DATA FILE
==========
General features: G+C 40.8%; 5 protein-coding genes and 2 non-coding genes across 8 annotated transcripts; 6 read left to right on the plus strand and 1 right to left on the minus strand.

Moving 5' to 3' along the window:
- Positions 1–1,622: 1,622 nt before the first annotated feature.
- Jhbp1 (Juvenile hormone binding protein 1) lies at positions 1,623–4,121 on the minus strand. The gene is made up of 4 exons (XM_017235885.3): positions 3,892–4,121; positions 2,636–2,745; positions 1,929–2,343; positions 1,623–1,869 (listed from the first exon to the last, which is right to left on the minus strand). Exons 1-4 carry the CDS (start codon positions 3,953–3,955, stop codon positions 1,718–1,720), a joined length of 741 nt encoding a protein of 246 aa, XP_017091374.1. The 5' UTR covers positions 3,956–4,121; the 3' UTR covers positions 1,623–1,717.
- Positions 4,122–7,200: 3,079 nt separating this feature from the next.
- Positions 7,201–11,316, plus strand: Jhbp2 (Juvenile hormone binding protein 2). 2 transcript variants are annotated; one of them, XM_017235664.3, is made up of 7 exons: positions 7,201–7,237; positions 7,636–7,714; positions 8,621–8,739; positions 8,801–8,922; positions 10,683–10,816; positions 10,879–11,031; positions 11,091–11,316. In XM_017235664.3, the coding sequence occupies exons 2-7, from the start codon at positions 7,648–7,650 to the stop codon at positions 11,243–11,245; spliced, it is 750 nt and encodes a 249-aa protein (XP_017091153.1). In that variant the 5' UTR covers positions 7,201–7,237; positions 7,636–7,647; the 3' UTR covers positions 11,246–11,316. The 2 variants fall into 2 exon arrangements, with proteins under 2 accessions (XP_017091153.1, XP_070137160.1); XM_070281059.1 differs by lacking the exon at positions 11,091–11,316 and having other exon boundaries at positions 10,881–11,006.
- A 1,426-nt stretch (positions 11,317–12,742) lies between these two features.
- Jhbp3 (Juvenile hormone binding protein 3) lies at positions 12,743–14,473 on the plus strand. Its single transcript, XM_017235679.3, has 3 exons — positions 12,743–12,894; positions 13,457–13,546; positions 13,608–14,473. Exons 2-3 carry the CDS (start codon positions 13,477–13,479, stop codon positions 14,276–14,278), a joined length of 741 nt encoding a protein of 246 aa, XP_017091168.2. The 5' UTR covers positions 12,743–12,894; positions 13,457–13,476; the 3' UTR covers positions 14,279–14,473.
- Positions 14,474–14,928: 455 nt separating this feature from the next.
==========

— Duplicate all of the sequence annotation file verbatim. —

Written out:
General features: G+C 40.8%; 5 protein-coding genes and 2 non-coding genes across 8 annotated transcripts; 6 read left to right on the plus strand and 1 right to left on the minus strand.

Moving 5' to 3' along the window:
- Positions 1–1,622: 1,622 nt before the first annotated feature.
- Jhbp1 (Juvenile hormone binding protein 1) lies at positions 1,623–4,121 on the minus strand. The gene is made up of 4 exons (XM_017235885.3): positions 3,892–4,121; positions 2,636–2,745; positions 1,929–2,343; positions 1,623–1,869 (listed from the first exon to the last, which is right to left on the minus strand). Exons 1-4 carry the CDS (start codon positions 3,953–3,955, stop codon positions 1,718–1,720), a joined length of 741 nt encoding a protein of 246 aa, XP_017091374.1. The 5' UTR covers positions 3,956–4,121; the 3' UTR covers positions 1,623–1,717.
- Positions 4,122–7,200: 3,079 nt separating this feature from the next.
- Positions 7,201–11,316, plus strand: Jhbp2 (Juvenile hormone binding protein 2). 2 transcript variants are annotated; one of them, XM_017235664.3, is made up of 7 exons: positions 7,201–7,237; positions 7,636–7,714; positions 8,621–8,739; positions 8,801–8,922; positions 10,683–10,816; positions 10,879–11,031; positions 11,091–11,316. In XM_017235664.3, the coding sequence occupies exons 2-7, from the start codon at positions 7,648–7,650 to the stop codon at positions 11,243–11,245; spliced, it is 750 nt and encodes a 249-aa protein (XP_017091153.1). In that variant the 5' UTR covers positions 7,201–7,237; positions 7,636–7,647; the 3' UTR covers positions 11,246–11,316. The 2 variants fall into 2 exon arrangements, with proteins under 2 accessions (XP_017091153.1, XP_070137160.1); XM_070281059.1 differs by lacking the exon at positions 11,091–11,316 and having other exon boundaries at positions 10,881–11,006.
- A 1,426-nt stretch (positions 11,317–12,742) lies between these two features.
- Jhbp3 (Juvenile hormone binding protein 3) lies at positions 12,743–14,473 on the plus strand. Its single transcript, XM_017235679.3, has 3 exons — positions 12,743–12,894; positions 13,457–13,546; positions 13,608–14,473. Exons 2-3 carry the CDS (start codon positions 13,477–13,479, stop codon positions 14,276–14,278), a joined length of 741 nt encoding a protein of 246 aa, XP_017091168.2. The 5' UTR covers positions 12,743–12,894; positions 13,457–13,476; the 3' UTR covers positions 14,279–14,473.
- Positions 14,474–14,928: 455 nt separating this feature from the next.